3 years (part 1).

Time flies when you’re having fun.

3 years ago (06.28.2010), I landed in the United Kingdom as a new expatriate (after a few road bumps). I dreamt of living abroad ever since childhood, when I’d look at my atlas for hours at a time. I’d daydream about the places I wanted to see, envision where I’d live one day. (For many years as a kid, I wanted to live in Nauru or a remote place like it.) I had child-like fantasies of meeting my pen pals – one in France, one in Germany, one in Ghana, and one in Guyana. But at the end of the day, I always thought this was it – just daydreaming. I thought it was impossible never thought it’d come true, but sure enough, it did. Even now sometimes, I think to myself

I can’t believe I live in another country. WTF was I thinking? Will I ever do this again? Even after all this time, it’s still so surreal.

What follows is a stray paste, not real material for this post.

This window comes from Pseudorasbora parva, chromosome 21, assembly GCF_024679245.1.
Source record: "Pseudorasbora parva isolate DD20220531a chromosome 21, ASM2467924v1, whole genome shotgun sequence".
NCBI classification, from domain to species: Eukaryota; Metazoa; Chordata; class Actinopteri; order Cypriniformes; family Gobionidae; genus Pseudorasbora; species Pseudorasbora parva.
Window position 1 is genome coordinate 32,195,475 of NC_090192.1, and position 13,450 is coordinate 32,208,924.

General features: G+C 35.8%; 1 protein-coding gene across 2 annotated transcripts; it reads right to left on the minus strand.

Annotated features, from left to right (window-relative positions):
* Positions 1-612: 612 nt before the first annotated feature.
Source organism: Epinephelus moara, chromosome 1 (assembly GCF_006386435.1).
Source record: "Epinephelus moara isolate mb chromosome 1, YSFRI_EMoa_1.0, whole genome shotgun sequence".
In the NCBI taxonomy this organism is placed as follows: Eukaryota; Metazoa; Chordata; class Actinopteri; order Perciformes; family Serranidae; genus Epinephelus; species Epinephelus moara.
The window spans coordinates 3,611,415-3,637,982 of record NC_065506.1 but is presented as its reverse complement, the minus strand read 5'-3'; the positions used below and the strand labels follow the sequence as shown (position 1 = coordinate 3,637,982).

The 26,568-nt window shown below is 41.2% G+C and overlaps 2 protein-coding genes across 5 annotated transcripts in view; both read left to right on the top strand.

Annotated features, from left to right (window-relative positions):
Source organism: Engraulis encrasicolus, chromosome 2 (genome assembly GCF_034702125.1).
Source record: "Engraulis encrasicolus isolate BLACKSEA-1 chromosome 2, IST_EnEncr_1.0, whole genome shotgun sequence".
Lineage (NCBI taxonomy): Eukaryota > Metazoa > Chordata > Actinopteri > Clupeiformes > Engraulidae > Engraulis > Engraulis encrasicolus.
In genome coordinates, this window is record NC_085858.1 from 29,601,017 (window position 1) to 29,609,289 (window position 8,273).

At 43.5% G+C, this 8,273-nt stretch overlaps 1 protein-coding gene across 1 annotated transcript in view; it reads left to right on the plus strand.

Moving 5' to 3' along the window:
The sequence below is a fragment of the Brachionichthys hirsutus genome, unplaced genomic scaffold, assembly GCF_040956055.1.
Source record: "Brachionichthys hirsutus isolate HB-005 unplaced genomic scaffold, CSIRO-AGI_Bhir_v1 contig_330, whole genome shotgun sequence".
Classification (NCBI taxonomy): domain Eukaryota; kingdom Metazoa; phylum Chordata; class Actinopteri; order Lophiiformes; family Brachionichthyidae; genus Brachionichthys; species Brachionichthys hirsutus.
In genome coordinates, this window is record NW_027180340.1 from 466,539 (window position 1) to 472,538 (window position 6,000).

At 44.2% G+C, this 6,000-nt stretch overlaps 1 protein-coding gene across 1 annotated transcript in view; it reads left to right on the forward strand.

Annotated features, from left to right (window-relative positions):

I blogged very briefly on the 1st anniversary of my move, but never made time to write anything for the 2nd anniversary. Now that I’ve been here long enough to feel a bit settled in, this post will be more “meat & potatoes”, than the 1st anniversary post. (Depending on how long it is, I may break it up into a couple of posts.)

So what have I learned so far?

1. No matter how many times they tell you, your relatives are not gonna visit you. In general they mean well, but for whatever reason(s) – no matter how many times they say it – they never make it. And with the current economic climate, it’s hard to be too angry at them about it. For example, one of my relatives wants to visit in September or October, but the cheapest ticket I found was U.S. $893.00. It’s actually cheaper for me to visit home than it is for them to visit here.

2. No matter how many times they tell you, your friends are not gonna visit you. And I don’t mean acquaintances or flaky friends either… I mean real we’ve-been-friends-for-years friends. Please see comment #1.